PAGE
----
• Shaky hands
  • Agitation
  • Irritability
  • Headache
  • Nausea 
  • Confusion

Some depressants can cause severe symptoms like seizures, hallucinations, extreme confusion, and heart arrhythmias. Many of these symptoms are associated with a condition called delirium tremens (DTs), which can be caused by the withdrawal from depressants like alcohol and benzodiazepines. However, Sonata hasn’t been shown to cause severe delirium, seizures, or hallucinations. Still, very high doses followed by an abrupt cessation of the drug could cause more severe symptoms. If you’re taking a depressant, it’s important to speak to your doctor before deciding to quit cold turkey. 

When Do Symptoms Start?

Sonata has a fairly short half-life, which is the time it takes your body to eliminate half of the drug in your bloodstream. Half-life is often used to measure how long a drug will be active before its effects are significantly reduced. Sonata also doesn’t have any active metabolites, which are active chemicals that are made as your body breaks down a drug. Because of this, Sonata is significantly less effective after just one hour. Many people will start to experience withdrawal symptoms like rebound insomnia by the next night after they stop using the drug. In some cases involving sleep aids with short half-lives, people experience increased wakefulness early in the morning after taking a dose to go to sleep and anxiety during the day after.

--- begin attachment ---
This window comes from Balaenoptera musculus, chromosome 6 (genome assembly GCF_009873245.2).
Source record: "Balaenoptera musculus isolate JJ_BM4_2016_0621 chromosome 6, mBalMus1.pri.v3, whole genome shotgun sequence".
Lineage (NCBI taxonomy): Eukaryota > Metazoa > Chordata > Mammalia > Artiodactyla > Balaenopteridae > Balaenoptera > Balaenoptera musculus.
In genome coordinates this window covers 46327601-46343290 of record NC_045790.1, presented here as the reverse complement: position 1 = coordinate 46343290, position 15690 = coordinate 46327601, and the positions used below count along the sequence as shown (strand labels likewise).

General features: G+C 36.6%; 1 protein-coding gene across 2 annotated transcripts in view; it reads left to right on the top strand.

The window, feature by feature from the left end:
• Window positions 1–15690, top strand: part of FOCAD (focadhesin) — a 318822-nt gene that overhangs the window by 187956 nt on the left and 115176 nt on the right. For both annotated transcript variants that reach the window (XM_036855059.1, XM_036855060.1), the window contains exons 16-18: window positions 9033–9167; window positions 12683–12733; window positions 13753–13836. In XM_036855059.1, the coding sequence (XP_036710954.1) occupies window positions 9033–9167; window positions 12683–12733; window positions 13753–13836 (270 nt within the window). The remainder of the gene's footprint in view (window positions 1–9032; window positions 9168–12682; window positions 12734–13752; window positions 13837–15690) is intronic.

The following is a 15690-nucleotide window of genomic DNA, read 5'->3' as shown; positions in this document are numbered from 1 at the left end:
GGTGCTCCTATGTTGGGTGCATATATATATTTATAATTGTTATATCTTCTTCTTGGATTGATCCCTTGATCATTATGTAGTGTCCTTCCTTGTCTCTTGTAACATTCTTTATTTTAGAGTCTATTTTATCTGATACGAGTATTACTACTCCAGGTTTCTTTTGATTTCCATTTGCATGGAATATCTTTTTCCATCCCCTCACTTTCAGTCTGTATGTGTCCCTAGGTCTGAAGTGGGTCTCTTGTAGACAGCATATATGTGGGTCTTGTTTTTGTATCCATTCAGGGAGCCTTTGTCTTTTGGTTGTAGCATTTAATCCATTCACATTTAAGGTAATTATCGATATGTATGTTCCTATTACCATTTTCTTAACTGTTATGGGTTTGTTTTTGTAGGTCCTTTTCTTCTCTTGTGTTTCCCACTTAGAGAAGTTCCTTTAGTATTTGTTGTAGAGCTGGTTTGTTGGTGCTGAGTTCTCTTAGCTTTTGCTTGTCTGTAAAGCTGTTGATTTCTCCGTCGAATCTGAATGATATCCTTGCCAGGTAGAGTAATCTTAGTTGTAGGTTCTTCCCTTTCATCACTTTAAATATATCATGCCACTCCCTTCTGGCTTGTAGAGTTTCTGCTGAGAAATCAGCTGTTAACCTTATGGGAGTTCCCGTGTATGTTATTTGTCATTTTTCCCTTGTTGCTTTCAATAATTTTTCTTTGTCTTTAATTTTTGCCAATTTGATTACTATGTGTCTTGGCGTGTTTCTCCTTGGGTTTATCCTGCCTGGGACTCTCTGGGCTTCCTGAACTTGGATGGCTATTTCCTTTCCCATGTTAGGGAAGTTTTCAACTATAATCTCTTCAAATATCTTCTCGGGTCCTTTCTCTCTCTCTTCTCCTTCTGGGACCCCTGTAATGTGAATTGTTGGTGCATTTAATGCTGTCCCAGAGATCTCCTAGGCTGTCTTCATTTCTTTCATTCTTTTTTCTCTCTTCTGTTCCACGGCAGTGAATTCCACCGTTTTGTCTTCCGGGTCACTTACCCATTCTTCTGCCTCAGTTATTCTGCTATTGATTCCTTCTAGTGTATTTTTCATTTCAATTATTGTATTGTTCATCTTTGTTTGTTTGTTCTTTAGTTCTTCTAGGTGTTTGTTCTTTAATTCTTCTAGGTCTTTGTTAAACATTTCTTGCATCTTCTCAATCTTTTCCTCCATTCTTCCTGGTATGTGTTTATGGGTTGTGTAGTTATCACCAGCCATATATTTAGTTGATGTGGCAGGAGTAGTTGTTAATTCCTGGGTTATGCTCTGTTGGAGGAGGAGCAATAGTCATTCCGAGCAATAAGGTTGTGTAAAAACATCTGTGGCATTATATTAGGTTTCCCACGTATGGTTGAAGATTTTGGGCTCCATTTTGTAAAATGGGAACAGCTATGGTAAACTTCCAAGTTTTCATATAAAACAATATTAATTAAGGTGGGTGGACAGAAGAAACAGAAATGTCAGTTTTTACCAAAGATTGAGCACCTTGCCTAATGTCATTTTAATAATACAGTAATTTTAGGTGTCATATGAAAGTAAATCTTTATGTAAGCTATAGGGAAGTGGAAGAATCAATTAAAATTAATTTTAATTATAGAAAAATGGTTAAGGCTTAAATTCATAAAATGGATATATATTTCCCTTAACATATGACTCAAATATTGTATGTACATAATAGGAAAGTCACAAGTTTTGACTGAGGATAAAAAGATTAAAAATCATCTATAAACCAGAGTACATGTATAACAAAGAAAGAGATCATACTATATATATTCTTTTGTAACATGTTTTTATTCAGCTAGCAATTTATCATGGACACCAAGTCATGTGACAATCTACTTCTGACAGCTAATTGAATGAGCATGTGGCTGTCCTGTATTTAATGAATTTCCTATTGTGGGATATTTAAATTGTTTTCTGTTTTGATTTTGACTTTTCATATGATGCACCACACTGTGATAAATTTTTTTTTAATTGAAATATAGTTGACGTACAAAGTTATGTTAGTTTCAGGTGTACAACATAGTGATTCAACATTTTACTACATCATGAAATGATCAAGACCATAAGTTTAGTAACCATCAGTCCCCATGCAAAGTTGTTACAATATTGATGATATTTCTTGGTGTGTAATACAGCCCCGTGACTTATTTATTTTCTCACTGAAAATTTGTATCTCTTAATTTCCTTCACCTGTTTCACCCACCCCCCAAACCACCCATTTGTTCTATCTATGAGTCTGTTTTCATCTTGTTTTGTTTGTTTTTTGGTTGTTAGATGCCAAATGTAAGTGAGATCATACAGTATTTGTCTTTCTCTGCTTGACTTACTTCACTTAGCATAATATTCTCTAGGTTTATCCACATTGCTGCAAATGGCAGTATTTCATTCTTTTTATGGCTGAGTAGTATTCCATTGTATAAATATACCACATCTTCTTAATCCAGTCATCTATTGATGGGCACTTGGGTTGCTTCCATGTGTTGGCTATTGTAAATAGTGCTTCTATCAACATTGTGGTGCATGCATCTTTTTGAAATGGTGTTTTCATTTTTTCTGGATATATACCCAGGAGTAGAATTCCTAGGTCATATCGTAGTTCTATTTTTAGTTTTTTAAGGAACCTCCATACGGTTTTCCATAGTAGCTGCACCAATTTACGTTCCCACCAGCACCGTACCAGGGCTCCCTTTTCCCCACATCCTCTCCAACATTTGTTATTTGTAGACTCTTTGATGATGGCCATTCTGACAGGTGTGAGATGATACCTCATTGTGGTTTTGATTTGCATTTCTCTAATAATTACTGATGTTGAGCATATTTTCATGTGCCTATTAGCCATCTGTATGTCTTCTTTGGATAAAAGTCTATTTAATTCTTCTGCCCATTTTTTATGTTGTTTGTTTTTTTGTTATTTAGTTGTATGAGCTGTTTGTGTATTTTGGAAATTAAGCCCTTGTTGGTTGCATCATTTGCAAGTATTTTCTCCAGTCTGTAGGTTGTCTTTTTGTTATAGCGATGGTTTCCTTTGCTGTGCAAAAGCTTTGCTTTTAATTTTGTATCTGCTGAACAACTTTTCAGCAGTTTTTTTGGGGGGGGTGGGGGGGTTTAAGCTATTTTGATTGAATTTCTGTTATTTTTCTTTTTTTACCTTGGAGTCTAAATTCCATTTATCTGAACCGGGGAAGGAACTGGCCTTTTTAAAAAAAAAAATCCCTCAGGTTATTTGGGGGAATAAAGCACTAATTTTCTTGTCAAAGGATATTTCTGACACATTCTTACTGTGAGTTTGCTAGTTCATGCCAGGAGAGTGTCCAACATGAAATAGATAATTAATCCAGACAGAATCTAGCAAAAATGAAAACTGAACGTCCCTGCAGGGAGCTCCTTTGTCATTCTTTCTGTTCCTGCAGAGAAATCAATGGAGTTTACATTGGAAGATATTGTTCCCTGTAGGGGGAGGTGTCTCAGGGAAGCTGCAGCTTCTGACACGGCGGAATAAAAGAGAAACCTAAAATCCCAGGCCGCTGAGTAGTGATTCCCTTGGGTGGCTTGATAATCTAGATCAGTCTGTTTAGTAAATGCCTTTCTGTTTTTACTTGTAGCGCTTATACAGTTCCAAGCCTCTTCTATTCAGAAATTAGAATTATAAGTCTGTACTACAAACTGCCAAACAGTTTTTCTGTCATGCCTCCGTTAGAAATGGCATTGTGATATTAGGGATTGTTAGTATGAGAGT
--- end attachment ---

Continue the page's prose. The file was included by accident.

How Long Does Withdrawal Last?

Since Sonata is such a short-acting drug that your body will start to process very quickly, withdrawal happens fairly quickly. You may feel insomnia, anxiety, and other symptoms for a few days after your last dose before your symptoms begin to fade. Your symptoms may peak sometime around the second day after your last dose. You may not have any acute symptoms after five days. In some cases, anxiety and insomnia can linger. If your insomnia rebounds and then doesn’t go away, you may need to speak to your doctor about other treatment options. 

Is Sonata Withdrawal Dangerous?